Community Schemes Ombud: Who can they help?

The landscape for owners on the one hand, and body corporates on the other hand, of sectional title schemes in exercising their respective rights and obligations changed significantly on 7 October 2016, when two pieces of legislation came into force - being the Sectional Titles Schemes Management Act No 8 of 2011 and the Community Schemes Ombud Service Act No 9 of 2011 (the CSOS).

5 Feb 2020 4 min read Dispute Resolution Alert Article

Prior to the commencement of these two pieces of legislation, owners in particular, were limited to approaching the courts should they become embroiled in any dispute with either one of the other owners and members of the body corporate or the body corporate themselves.

The CSOS creates what is intended to be a more inexpensive and speedy process and method to have these types of disputes adjudicated.

Section 38(1) of the CSOS provides that “(a)ny person may make an application [for adjudication of a dispute] if such person is a party to or affected materially by a dispute”.

The seemingly wide meaning of “(a)ny person” in section 38 has opened the flood gates for disputes being referred to the Community Schemes Ombud (Ombud), often by parties not having the necessary standing to do so.

The recent judgment of Durdoc Centre Body Corporate v Singh 2019 (6) SA 45 (KZP) provides some clarity of exactly who is entitled to make use of the dispute resolution process created in section 38 of the CSOS.

In this matter, the respondent (Singh) was the manager of the company Ashdin Holdings (Pty) Ltd (the company), which owns a number of units at Durdoc Centre. The appellant (Durdoc Centre Body Corporate) manages the centre on behalf of the various owners, and the trustees serving on the body corporate are responsible for raising the levies, which include the amounts charged for the consumption of electricity. It was common cause that the units owned by the company were not supplied with electricity.

In the period of the complaint, Singh (and not the company, duly represented by Singh) lodged an application for dispute resolution with the Ombud on behalf of the company in which he claimed reimbursements for “the electricity portion of my levy as I have not received electricity”.

The dispute was opposed by the appellant and the dispute was referred for adjudication in terms of section 38 of the CSOS.

The dispute was adjudicated, and the adjudicator delivered her order and found that the appellant had been enriched by the respondent’s contribution towards the electricity consumed by the units. The adjudicator directed the appellant to reimburse the respondent.

It is against this adjudication order that the appellant approached the court. One of the grounds of appeal raised by the appellant was that the adjudicator erred in finding that the defendant before the tribunal (Singh) had the necessary locus standi to bring the dispute.

In essence the court was called upon to determine whether the adjudicator erred in allowing Singh to lodge the dispute with the Ombud. i.e. did Singh have sufficient standing to lodge a dispute?

The appellant argued that Singh was not the owner of the units nor was he an affected party or a party who could lodge a dispute, as the company was the registered owner of the units in question.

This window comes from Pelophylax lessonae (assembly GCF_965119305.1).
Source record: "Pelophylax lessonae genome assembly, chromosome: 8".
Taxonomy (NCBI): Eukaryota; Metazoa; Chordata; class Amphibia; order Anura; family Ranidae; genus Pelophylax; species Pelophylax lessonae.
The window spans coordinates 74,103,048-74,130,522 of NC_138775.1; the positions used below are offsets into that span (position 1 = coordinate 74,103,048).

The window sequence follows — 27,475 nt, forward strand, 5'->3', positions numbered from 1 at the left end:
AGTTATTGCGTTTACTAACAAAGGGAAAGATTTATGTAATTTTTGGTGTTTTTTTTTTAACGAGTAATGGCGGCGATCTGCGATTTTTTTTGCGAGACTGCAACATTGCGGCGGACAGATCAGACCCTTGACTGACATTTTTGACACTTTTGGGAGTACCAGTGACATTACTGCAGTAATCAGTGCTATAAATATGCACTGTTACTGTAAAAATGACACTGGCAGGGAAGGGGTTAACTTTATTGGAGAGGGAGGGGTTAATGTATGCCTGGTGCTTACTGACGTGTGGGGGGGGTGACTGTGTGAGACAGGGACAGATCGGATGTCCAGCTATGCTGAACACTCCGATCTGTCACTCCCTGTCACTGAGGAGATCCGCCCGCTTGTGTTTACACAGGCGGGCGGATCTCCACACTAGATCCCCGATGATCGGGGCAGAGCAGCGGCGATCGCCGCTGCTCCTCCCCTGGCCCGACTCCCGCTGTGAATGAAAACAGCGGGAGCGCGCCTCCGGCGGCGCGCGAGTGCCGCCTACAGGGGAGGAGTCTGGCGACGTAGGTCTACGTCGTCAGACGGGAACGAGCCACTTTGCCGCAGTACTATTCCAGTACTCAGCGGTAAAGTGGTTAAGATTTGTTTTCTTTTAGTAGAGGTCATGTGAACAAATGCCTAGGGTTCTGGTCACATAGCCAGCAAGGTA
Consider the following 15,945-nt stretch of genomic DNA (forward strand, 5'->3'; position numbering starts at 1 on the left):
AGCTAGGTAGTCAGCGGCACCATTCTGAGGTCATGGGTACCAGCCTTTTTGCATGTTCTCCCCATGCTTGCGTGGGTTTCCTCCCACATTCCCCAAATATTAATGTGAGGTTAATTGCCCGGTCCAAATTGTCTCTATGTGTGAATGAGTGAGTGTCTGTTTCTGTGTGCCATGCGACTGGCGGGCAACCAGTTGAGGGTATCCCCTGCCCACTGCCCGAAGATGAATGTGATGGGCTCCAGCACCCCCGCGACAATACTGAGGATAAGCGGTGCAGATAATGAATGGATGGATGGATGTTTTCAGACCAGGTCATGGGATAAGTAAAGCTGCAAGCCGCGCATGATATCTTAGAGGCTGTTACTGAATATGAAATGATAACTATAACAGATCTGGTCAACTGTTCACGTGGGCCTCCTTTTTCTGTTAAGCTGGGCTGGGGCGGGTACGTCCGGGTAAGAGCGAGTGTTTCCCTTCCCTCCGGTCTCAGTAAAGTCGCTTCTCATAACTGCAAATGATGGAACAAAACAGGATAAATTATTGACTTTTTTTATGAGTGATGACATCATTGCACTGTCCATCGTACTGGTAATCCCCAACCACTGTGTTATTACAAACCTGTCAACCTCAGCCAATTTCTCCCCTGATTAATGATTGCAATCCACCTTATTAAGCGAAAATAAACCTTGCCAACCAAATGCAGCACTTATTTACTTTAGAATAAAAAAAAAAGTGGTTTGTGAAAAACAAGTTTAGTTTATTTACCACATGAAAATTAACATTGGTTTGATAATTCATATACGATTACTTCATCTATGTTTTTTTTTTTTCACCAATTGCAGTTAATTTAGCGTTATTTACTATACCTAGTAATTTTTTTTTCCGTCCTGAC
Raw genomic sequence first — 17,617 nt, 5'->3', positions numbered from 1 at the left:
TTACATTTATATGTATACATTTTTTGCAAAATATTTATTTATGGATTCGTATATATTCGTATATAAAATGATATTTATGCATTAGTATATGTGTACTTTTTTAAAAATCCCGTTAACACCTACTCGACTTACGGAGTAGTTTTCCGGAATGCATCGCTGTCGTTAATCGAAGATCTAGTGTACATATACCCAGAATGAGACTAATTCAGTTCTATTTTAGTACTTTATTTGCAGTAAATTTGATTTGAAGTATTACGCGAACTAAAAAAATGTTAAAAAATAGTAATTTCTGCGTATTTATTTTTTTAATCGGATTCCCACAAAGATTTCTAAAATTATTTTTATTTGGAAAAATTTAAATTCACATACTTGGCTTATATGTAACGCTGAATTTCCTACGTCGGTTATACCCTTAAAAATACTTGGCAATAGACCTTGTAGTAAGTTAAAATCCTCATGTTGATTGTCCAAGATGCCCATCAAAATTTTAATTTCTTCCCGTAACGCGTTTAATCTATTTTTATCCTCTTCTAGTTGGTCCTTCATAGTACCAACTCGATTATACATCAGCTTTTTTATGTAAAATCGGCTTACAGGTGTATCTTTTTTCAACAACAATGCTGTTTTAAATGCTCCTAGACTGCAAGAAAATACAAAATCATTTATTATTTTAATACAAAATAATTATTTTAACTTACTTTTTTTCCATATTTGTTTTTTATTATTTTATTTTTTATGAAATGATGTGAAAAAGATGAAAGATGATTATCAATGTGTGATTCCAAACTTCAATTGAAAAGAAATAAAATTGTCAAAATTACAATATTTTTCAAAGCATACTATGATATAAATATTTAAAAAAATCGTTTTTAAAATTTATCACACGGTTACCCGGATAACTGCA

The adjudicator when the matter was heard was of the view that it was merely the applicant’s authority to act for the company which owns the units that were challenged and she was satisfied that Singh was duly authorised by resolution to act on behalf of the company.

The difficulty with this finding is found in the error by the adjudicator by equating authority with legal capacity to litigate, as the application to the Ombud was lodged by Singh in his own name and personal capacity.

The court in deciding this issue emphasised the difference by confirming that the standing of a person to commence litigation does not depend on authority to act, it depends on whether the litigant is regarded by the court as having a sufficiently close interest in the litigation and its outcome.

Considering that Singh was only a manager of the company, although authorised by the company to act on its behalf, the court held that the right to lodge a dispute was prescribed by legislation as a right that accrued to owners of units who were materially affected by a community scheme related matter. The applicant before the tribunal, Singh, was neither the owner of these units nor did he have a material interest in the existing scheme. He therefore lacked the necessary standing to institute the dispute, and it was accordingly decided that the appeal by the appellant be upheld.

The court confirmed that a party’s right of appeal against a decision by the Ombud is limited to questions of law only. Section 57(1) of the CSOS provides:

“An applicant, the association or any affected person who is dissatisfied by an adjudicator’s order, may appeal to the High Court, but only on a question of law”.

Although the purpose and intent of CSOS is to provide a more cost effective and expedient manner in which disputes in regard to community schemes can be resolved, it is important to ensure that the correct party, with the necessary standing, approaches the Ombud as applicant in any CSOS adjudication proceedings.

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